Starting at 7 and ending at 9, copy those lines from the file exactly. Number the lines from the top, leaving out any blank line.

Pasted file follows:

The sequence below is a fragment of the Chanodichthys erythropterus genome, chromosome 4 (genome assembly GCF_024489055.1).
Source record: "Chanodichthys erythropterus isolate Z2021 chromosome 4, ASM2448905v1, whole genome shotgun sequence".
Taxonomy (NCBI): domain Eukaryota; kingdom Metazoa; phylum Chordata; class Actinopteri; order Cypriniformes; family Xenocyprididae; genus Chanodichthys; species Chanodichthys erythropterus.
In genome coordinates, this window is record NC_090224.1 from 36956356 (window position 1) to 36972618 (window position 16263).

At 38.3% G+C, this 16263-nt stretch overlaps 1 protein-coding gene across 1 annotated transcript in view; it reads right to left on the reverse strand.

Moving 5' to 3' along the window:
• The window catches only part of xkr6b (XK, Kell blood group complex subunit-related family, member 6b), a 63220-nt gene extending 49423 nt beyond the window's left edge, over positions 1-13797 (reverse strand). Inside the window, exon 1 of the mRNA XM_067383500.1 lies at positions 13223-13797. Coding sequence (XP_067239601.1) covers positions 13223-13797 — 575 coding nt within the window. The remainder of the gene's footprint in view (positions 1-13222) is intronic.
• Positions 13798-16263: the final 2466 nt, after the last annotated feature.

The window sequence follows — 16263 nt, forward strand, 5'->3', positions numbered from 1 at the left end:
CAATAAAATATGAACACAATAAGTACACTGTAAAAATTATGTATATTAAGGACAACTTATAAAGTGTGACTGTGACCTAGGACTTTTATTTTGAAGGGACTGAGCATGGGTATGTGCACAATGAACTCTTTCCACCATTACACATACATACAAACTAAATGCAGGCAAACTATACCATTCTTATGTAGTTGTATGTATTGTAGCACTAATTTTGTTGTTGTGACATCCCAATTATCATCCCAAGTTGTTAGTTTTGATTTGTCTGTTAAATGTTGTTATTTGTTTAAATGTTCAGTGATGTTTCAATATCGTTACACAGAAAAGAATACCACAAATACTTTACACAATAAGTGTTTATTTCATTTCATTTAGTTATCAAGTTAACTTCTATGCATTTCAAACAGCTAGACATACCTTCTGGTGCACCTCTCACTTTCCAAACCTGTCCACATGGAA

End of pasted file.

• The window catches only part of xkr6b (XK, Kell blood group complex subunit-related family, member 6b), a 63220-nt gene extending 49423 nt beyond the window's left edge, over positions 1-13797 (reverse strand). Inside the window, exon 1 of the mRNA XM_067383500.1 lies at positions 13223-13797. Coding sequence (XP_067239601.1) covers positions 13223-13797 — 575 coding nt within the window. The remainder of the gene's footprint in view (positions 1-13222) is intronic.
• Positions 13798-16263: the final 2466 nt, after the last annotated feature.

The window sequence follows — 16263 nt, forward strand, 5'->3', positions numbered from 1 at the left end: